The World Is Not Incremental

I’ve been struggling to understand the stress the TLA⁺ community is putting on the presence of math in the specifications. Namely, that specifications are not programming, and the math simplifies, by abstraction, the system.

What exactly is being simplified by using math, instead of “programming”?

During TLA⁺ study group this week, we discussed at least 1 aspect that applying math simplifies the description of our systems $$\rightarrow$$ The number of states.

The Hyperbook defines the standard model of digital systems as

The Standard Model — An abstract system is described as a collection of behaviors, each representing a possible execution of the system, where a behavior is a sequence of states and a state is an assignment of values to variables.

The subtle, intriguing part of this definition is the a state is an assignment of values to variables. Variables. Plural.

Hence, a state transition is not defined as an assignment, but rather a set of consistent definitions from a to b.

Consider the following C code

int main(int argc, const char *argv[])
	int a = 1;
	int b = 5;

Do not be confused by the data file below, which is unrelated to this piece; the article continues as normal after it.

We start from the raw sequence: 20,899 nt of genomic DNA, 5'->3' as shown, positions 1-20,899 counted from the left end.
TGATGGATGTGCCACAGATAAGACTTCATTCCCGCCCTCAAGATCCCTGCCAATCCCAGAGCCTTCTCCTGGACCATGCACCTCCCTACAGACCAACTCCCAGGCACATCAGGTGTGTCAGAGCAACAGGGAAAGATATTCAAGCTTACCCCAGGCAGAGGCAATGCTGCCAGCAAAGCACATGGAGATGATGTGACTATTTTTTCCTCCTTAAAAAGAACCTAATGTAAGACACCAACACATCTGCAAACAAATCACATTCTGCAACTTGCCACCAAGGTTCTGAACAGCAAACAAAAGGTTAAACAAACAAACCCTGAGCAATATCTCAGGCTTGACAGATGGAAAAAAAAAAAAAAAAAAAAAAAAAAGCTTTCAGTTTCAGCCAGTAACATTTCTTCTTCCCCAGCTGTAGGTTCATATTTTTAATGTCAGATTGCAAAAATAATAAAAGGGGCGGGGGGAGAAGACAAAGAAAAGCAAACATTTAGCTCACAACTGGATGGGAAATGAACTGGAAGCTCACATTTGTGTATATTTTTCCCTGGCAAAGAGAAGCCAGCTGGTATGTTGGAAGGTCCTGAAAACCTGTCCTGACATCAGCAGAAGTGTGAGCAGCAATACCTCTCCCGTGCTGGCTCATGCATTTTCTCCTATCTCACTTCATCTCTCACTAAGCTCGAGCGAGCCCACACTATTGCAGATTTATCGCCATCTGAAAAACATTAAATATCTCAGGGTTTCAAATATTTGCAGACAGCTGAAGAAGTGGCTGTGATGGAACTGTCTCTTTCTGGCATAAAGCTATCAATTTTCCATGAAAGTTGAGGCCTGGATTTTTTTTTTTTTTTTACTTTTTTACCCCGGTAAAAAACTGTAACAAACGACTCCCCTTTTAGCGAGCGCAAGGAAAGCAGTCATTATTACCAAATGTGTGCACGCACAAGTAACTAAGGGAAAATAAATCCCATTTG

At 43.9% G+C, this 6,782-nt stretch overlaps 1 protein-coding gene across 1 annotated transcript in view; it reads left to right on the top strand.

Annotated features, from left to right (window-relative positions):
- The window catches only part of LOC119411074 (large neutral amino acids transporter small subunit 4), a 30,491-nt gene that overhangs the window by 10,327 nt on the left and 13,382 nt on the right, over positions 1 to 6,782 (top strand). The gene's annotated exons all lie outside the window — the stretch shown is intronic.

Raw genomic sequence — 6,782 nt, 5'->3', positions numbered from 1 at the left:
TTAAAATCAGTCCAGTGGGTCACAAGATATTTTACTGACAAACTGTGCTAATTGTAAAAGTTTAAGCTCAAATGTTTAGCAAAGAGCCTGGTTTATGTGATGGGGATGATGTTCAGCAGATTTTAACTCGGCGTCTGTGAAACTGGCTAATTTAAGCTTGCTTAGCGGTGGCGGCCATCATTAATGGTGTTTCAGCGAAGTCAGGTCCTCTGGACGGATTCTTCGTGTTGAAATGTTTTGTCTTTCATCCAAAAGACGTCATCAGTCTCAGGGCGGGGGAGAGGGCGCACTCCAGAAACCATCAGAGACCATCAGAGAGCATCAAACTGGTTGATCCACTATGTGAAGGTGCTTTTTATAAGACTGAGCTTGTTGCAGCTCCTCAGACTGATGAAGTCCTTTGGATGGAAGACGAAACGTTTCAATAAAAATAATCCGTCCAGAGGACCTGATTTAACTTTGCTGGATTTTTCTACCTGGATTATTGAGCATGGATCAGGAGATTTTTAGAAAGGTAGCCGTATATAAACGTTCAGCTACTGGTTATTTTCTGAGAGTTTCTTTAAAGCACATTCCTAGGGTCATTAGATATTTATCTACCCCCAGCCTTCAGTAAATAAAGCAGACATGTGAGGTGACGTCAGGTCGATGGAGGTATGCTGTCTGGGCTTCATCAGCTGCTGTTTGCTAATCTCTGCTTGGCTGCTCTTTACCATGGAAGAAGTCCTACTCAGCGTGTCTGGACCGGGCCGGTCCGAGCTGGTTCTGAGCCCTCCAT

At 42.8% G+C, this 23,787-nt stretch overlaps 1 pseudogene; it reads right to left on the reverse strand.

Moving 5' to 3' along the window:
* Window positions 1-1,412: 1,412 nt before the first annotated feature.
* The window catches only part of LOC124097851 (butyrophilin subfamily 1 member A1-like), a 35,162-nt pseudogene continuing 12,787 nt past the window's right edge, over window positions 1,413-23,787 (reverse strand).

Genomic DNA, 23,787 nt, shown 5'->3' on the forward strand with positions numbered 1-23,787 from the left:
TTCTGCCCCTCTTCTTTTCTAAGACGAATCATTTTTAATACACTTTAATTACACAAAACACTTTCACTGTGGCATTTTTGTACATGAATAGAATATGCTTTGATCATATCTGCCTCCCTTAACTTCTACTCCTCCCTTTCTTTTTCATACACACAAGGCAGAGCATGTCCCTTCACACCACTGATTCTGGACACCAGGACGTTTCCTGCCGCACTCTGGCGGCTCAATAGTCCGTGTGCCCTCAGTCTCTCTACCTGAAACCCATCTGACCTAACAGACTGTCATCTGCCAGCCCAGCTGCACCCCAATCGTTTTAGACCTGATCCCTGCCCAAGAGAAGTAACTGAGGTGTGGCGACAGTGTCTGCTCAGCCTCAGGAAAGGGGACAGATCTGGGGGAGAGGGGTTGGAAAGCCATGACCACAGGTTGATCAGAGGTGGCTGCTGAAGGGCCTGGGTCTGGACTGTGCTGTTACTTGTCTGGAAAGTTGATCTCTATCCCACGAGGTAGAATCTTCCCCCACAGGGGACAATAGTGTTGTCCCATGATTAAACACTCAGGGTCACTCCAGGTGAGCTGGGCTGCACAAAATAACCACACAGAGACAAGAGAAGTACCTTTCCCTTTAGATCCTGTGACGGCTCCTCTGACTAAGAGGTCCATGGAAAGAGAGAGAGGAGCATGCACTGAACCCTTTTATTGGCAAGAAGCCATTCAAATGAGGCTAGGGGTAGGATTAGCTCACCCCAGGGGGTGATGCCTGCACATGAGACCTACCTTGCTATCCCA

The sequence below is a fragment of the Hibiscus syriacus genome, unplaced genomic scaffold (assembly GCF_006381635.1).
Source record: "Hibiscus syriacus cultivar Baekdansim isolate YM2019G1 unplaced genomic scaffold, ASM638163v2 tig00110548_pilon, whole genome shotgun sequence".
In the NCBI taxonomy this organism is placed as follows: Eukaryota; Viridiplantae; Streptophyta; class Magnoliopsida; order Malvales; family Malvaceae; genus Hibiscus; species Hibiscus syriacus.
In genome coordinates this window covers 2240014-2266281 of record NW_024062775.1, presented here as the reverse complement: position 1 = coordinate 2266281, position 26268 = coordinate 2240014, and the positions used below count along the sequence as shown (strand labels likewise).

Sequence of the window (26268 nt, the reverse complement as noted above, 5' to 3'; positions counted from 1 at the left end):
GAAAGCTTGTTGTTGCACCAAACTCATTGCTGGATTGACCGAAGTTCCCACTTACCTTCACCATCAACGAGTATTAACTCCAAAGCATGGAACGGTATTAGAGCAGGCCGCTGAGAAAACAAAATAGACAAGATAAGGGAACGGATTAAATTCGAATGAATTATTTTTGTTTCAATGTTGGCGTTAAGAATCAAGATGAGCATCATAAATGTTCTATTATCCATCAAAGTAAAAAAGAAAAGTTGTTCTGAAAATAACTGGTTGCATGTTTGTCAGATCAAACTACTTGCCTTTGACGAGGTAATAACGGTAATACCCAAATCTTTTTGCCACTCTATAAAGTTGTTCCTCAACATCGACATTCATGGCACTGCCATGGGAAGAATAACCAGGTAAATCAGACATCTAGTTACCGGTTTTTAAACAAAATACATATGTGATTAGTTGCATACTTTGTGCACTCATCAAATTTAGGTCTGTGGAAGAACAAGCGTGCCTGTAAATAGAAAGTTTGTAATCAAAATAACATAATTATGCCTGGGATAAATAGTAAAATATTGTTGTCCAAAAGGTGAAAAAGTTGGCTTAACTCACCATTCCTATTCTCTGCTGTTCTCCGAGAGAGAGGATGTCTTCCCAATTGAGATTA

auto c = a + b;

	//State isn't complete until here..
	return 0;

Compare this to how we would represent this state in math, e.g., as part of the standard model. We abstract away the incremental nature of “assignment” and “operations”. Instructions are implementation details, they are simply how we build a digital system. They are not in themselves part of our system.

$$ Init \triangleq \wedge a = 1 \wedge b = 5 \wedge c = 1 + 5$$

However, when programming, these incremental states are real. We must consider them, especially in the presence of errors.

Example System States for C Program
Example System States for C Program

Consider a language with exceptions. You have the following

State explosions due to exceptions
State explosions due to exceptions

Similarly, go code has checks for nil, but the effect is the same, state explosion as the programmer assembles a particular complete state incrementally.

Thus, math allows us to more concisely describe a single atomic state. This has other impacts however though, which the hyperbook attempts to tease out in Section 2.7, Question 2.2. The next steps of my study, thus are to tackle this question and enrich my greycode specification.

Learning Questions


Thank you to Alexander N. for his collaboration, time and insight into TLA⁺.